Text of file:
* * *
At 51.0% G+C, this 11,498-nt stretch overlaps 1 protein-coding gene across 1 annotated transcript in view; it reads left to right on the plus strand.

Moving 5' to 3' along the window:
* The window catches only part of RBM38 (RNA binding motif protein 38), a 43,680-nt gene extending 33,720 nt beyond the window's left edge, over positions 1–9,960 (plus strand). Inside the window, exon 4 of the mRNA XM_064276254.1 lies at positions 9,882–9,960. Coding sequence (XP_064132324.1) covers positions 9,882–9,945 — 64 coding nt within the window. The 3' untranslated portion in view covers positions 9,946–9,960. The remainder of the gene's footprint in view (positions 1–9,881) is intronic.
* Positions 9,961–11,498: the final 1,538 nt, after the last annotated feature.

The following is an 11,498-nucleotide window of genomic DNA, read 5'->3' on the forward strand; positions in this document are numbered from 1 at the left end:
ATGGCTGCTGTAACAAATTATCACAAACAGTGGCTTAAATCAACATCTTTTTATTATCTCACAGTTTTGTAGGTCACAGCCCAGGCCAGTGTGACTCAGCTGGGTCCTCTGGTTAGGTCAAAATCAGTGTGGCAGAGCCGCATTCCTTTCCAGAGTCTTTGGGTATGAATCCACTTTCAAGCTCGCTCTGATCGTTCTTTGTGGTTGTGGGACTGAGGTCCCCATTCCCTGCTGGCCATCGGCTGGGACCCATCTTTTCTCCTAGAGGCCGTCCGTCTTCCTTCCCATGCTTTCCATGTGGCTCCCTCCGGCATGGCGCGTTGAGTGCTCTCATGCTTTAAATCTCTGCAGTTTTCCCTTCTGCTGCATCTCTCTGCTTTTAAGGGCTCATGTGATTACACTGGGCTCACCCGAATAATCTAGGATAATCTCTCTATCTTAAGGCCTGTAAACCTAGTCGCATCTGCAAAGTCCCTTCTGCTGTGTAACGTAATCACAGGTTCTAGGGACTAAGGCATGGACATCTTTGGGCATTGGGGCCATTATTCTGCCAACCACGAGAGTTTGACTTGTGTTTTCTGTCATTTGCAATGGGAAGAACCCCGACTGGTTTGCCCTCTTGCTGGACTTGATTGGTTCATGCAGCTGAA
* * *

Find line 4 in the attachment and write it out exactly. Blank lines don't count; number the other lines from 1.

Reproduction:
* Positions 9,961–11,498: the final 1,538 nt, after the last annotated feature.